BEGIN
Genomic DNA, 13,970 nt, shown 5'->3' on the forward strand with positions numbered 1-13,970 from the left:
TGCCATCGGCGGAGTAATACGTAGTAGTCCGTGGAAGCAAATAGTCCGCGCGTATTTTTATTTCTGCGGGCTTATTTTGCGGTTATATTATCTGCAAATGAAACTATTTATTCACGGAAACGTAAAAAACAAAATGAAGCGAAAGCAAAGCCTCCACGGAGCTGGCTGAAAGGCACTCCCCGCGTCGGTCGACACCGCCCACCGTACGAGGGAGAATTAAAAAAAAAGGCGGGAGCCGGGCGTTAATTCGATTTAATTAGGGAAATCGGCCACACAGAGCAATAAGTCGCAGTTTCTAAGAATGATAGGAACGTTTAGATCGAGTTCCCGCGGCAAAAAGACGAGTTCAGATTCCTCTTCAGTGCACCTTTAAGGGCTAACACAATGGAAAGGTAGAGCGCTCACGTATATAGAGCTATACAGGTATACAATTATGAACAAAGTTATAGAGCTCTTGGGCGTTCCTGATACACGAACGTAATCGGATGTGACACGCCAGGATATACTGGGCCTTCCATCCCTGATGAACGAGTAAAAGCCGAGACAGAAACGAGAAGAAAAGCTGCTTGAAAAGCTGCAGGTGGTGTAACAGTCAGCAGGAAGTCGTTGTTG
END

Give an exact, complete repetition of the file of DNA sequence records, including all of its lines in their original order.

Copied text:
Genomic DNA, 13,970 nt, shown 5'->3' on the forward strand with positions numbered 1-13,970 from the left:
TGCCATCGGCGGAGTAATACGTAGTAGTCCGTGGAAGCAAATAGTCCGCGCGTATTTTTATTTCTGCGGGCTTATTTTGCGGTTATATTATCTGCAAATGAAACTATTTATTCACGGAAACGTAAAAAACAAAATGAAGCGAAAGCAAAGCCTCCACGGAGCTGGCTGAAAGGCACTCCCCGCGTCGGTCGACACCGCCCACCGTACGAGGGAGAATTAAAAAAAAAGGCGGGAGCCGGGCGTTAATTCGATTTAATTAGGGAAATCGGCCACACAGAGCAATAAGTCGCAGTTTCTAAGAATGATAGGAACGTTTAGATCGAGTTCCCGCGGCAAAAAGACGAGTTCAGATTCCTCTTCAGTGCACCTTTAAGGGCTAACACAATGGAAAGGTAGAGCGCTCACGTATATAGAGCTATACAGGTATACAATTATGAACAAAGTTATAGAGCTCTTGGGCGTTCCTGATACACGAACGTAATCGGATGTGACACGCCAGGATATACTGGGCCTTCCATCCCTGATGAACGAGTAAAAGCCGAGACAGAAACGAGAAGAAAAGCTGCTTGAAAAGCTGCAGGTGGTGTAACAGTCAGCAGGAAGTCGTTGTTG